A Fairfax Press headline today: ‘“Large-scale breach” of privacy rules by NZ Post’. The Privacy Commissioner has found New Zealand Post breached privacy rules in a promotion in July 2009, which I thought would have been a juicy story back then.
       The reporters write:

    The 2009 survey asked participants 57 multi-choice questions, ranging from their names, addresses, preferred petrol station and favourite magazine to their mortgage rate, credit card limit and partner’s income.
       It also offered participants the chance to win cash, home entertainment and travel vouchers worth thousands of dollars if they completed the survey.
       Once collected, the names and addressees of participants were rented out to “trusted, contracted commercial partners”, both in New Zealand and overseas.

       I thought all this sounded very familiar, so I went back on to this blog to discover this post. I wasn’t alone in thinking that the survey was extremely dodgy, as there was a comment in agreement, and the Fairfax report indicates that numerous Kiwis went to the New Zealand Post blog to complain. (Unfortunately, with the demise of Vox, the image on my page has been permanently deleted.)
       I wrote at the time:

    Essentially, this is a form requesting your details so you can be added to spam lists.
       Ironical that in a country with anti-spam legislation, another government department is prepared to sell our personal information to spammers (including foreign spammers which our law enforcement agencies cannot pursue readily), and believes one’s identity is only worth a maximum of $15,000.

       The pertinent clause, printed in 7 pt type, was this:

    By undertaking the New Zealand Post survey, your and your partner’s name, address and other information you supply (including your email and telephone numbers if you tick the boxes below), may be provided to companies and other organisations from New Zealand and overseas to enable them to provide you and/or your partner, with information about products and services relevant to your responses to this survey. New Zealand Post may also use this information for the same purpose.

    On the back was 5 pt type, saying New Zealand Post disclaims liability for:

    any claims, losses, damages, injuries, costs and expenses suffered or sustained or incurred (including but not limited to indirect or consequential loss), arising out of or in any way connected with the competition and/or its prizes except for liability that cannot be excluded by law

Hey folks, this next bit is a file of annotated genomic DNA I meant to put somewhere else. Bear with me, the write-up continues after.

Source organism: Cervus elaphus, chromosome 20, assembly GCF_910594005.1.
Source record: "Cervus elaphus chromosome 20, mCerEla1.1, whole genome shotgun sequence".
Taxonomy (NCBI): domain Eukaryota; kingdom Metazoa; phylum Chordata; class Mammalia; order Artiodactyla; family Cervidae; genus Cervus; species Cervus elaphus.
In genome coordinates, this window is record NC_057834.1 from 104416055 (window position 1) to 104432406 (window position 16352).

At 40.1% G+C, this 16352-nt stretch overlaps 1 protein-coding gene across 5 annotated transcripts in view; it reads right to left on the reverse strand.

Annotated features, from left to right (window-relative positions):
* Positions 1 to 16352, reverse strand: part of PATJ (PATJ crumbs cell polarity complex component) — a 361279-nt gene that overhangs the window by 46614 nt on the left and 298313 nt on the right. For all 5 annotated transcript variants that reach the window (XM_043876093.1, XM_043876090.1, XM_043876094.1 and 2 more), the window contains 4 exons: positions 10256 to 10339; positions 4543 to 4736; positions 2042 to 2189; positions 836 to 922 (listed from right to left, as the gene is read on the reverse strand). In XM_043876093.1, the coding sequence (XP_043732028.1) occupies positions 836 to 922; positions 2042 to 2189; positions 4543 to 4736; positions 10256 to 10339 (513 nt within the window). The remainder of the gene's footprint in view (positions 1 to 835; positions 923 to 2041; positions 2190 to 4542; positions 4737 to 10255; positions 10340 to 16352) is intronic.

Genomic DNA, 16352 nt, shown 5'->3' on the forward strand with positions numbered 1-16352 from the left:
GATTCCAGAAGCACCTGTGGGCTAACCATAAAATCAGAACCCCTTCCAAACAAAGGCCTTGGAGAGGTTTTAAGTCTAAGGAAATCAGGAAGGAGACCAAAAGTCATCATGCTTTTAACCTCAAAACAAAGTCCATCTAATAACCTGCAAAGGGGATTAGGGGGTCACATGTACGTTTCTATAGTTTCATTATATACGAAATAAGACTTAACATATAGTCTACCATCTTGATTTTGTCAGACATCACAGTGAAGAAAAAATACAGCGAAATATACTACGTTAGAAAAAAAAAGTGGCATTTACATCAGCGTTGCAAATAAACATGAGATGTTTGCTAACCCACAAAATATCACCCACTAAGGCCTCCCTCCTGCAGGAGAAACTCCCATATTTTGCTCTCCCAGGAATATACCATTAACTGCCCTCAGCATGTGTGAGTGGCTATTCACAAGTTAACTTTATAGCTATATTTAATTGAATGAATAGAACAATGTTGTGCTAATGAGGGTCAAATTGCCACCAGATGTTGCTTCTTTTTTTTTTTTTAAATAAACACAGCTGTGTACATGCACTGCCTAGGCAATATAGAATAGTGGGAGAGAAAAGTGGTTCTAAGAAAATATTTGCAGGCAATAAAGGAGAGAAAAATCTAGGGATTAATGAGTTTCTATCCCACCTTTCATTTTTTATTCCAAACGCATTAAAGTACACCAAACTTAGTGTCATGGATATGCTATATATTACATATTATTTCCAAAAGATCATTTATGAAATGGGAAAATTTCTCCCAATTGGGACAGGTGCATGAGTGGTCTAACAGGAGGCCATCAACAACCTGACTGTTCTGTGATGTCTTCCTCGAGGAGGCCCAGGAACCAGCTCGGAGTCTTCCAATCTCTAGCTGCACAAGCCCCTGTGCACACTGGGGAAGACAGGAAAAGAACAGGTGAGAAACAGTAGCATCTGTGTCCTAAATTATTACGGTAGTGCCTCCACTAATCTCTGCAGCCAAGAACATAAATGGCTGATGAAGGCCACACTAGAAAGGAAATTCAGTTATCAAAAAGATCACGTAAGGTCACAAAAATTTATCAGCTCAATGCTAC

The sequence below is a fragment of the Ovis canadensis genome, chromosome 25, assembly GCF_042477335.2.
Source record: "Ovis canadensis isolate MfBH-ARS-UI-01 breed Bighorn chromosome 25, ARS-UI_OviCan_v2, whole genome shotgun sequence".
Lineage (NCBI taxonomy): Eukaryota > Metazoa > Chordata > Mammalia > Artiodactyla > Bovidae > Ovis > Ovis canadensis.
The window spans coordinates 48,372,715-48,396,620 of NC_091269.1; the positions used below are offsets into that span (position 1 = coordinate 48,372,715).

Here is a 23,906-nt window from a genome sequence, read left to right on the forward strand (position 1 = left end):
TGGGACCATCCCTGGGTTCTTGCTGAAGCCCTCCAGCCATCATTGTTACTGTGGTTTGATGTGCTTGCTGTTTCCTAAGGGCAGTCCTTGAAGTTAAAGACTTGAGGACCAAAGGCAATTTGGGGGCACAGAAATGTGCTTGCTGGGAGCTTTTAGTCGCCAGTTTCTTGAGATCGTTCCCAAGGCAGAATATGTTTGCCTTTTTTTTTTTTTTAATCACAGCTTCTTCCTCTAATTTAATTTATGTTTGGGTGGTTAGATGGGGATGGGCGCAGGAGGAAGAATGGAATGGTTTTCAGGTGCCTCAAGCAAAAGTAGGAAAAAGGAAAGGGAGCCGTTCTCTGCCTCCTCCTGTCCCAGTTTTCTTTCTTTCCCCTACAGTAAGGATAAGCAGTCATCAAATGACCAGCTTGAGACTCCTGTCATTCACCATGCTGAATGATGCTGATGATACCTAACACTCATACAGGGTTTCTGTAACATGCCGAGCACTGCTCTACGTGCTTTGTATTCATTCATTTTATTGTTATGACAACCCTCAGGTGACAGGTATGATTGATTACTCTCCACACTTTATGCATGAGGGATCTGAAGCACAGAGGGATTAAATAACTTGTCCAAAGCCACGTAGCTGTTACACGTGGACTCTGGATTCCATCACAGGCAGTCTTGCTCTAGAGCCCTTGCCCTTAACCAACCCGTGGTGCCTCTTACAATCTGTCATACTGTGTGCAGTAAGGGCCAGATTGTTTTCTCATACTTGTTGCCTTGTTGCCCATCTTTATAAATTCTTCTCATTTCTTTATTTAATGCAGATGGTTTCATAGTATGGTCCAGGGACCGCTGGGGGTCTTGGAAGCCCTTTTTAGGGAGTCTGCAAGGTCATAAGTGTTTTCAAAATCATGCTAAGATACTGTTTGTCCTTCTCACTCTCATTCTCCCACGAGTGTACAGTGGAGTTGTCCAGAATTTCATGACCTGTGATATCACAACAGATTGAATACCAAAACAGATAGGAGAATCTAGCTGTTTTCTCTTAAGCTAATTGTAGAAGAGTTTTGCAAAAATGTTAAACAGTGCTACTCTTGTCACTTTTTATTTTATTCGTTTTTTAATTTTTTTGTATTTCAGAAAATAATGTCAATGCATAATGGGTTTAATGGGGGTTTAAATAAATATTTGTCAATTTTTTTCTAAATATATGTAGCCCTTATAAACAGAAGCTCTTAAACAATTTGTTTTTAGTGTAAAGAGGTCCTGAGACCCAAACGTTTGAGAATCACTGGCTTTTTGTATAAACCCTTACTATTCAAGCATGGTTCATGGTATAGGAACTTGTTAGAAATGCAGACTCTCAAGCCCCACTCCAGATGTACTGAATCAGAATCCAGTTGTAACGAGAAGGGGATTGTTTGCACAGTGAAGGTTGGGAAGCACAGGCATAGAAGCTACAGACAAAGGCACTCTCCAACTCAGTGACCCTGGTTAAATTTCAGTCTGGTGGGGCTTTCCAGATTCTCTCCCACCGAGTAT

I concluded then: ‘it can’t really be found guilty of passing on information that a consumer submits voluntarily, and based on this term it won’t be found guilty of contributing to the spam problem that we are all trying to fight.’ I advised that the promotion should be reported to the Ministry of Consumer Affairs and the Consumers’ Institute—and if I was on form then, I would have done so myself.
       A professor quoted by Fairfax for its story today concluded, ‘the survey appeared to have breached “each of the four information privacy principles that relate to the collection of personal information”.’
       A lecturer said, in the words of the journalists, ‘the survey’s collection of personal information were unfair in terms of the market research code of practice and industry standards.’
       I’m glad to know the Privacy Commissioner was on to it enough to investigate New Zealand Post. But as my friends in Dunedin are finding over its actions to save the Dunedin Metro branch of Post, this government department is led by some very arrogant types who think they are above everyday New Zealanders. To ‘utterly rebut every conclusion’ indicates that Post believes it exists in a dream-land: it was as clear in 2009, as it is today, that it had messed up. Issuing such impassioned, exaggerated statements indicates that it is yet another outfit that has got too comfortable for its own good, like some others in this city that I can name.